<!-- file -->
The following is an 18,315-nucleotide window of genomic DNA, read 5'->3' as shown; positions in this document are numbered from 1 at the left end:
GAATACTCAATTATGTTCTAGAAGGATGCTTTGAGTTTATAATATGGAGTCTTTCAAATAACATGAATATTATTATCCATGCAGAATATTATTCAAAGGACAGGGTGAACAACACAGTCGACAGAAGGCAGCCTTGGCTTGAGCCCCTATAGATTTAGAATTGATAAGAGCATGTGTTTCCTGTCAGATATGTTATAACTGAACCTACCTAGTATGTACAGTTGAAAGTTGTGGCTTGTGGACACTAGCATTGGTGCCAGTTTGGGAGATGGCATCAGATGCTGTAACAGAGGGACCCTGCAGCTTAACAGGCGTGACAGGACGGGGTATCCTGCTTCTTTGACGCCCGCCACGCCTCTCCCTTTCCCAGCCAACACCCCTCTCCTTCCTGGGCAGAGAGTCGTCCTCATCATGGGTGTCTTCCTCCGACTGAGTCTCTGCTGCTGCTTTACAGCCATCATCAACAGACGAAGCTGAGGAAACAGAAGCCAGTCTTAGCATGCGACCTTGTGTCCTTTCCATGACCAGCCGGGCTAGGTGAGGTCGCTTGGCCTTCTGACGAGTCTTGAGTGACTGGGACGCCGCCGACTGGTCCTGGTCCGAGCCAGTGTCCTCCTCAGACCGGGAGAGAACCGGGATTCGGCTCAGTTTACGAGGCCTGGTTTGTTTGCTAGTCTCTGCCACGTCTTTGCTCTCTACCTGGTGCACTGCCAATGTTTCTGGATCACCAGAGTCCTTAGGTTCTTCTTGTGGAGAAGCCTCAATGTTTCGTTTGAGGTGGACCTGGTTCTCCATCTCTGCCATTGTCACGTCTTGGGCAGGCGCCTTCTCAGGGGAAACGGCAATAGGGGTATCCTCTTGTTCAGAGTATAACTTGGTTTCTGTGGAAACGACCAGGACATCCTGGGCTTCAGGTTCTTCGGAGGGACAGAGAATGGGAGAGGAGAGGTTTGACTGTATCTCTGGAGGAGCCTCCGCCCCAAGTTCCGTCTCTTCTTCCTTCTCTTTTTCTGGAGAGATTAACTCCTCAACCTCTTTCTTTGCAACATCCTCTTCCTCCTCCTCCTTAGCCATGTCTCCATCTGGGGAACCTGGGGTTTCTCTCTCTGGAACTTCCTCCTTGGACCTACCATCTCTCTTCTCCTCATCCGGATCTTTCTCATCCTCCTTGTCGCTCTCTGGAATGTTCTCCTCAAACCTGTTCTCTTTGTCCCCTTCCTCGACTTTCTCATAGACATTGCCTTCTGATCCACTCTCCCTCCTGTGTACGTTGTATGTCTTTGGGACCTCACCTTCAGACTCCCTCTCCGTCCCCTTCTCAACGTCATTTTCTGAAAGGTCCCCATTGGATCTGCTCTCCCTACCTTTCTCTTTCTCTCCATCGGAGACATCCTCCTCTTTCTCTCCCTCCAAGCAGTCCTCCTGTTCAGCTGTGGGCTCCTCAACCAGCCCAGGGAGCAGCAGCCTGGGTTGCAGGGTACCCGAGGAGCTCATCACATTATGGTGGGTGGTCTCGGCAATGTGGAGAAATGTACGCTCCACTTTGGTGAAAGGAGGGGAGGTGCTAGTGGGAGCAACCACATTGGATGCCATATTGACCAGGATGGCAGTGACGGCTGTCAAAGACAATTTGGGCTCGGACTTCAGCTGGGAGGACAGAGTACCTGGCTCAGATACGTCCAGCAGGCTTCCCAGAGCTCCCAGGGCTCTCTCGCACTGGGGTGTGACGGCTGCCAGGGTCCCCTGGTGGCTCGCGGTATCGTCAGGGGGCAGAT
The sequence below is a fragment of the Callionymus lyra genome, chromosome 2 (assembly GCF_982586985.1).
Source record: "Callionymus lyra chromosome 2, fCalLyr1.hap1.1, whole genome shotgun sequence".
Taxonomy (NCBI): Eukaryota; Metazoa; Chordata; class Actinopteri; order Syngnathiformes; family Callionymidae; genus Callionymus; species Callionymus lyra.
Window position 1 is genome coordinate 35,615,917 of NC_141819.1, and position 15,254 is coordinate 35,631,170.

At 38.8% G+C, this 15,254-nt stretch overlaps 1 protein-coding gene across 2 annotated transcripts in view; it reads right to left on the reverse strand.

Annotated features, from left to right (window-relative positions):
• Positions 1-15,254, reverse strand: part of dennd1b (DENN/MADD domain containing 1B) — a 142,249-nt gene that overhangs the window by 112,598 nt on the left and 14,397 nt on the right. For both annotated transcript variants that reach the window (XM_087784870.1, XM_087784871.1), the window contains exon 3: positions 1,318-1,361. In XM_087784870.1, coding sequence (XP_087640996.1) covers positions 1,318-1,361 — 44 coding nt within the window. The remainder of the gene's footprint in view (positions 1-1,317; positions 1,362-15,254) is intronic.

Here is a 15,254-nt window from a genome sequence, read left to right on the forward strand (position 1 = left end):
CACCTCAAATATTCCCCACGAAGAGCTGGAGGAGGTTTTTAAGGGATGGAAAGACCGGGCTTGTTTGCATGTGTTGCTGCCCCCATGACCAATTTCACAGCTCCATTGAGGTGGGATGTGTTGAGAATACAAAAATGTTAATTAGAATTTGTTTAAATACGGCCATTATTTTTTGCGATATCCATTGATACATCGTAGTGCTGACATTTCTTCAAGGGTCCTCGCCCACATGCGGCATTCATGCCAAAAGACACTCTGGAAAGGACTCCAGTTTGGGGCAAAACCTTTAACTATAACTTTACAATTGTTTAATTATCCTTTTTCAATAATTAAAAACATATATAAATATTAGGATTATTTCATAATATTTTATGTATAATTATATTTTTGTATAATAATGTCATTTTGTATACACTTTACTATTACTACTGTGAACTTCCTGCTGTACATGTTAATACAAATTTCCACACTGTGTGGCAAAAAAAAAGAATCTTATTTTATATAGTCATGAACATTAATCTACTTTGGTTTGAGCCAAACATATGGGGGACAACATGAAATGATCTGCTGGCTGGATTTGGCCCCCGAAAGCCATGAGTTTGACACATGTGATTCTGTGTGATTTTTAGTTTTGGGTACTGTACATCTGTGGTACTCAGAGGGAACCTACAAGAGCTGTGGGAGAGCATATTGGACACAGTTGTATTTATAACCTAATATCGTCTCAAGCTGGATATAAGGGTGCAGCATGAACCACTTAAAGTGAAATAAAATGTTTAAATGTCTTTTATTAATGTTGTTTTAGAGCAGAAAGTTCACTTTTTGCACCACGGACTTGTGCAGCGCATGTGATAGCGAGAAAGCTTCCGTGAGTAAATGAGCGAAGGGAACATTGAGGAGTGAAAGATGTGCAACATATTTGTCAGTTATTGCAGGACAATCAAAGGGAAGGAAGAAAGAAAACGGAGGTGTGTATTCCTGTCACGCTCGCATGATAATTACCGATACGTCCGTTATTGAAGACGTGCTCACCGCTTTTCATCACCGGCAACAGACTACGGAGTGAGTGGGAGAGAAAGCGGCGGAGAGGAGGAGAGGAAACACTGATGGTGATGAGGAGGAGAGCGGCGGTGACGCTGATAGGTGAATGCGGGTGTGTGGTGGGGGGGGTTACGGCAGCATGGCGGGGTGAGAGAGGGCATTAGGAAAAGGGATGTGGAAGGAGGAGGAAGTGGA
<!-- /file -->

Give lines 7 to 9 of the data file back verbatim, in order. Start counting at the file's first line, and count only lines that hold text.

At 38.8% G+C, this 15,254-nt stretch overlaps 1 protein-coding gene across 2 annotated transcripts in view; it reads right to left on the reverse strand.

Annotated features, from left to right (window-relative positions):
• Positions 1-15,254, reverse strand: part of dennd1b (DENN/MADD domain containing 1B) — a 142,249-nt gene that overhangs the window by 112,598 nt on the left and 14,397 nt on the right. For both annotated transcript variants that reach the window (XM_087784870.1, XM_087784871.1), the window contains exon 3: positions 1,318-1,361. In XM_087784870.1, coding sequence (XP_087640996.1) covers positions 1,318-1,361 — 44 coding nt within the window. The remainder of the gene's footprint in view (positions 1-1,317; positions 1,362-15,254) is intronic.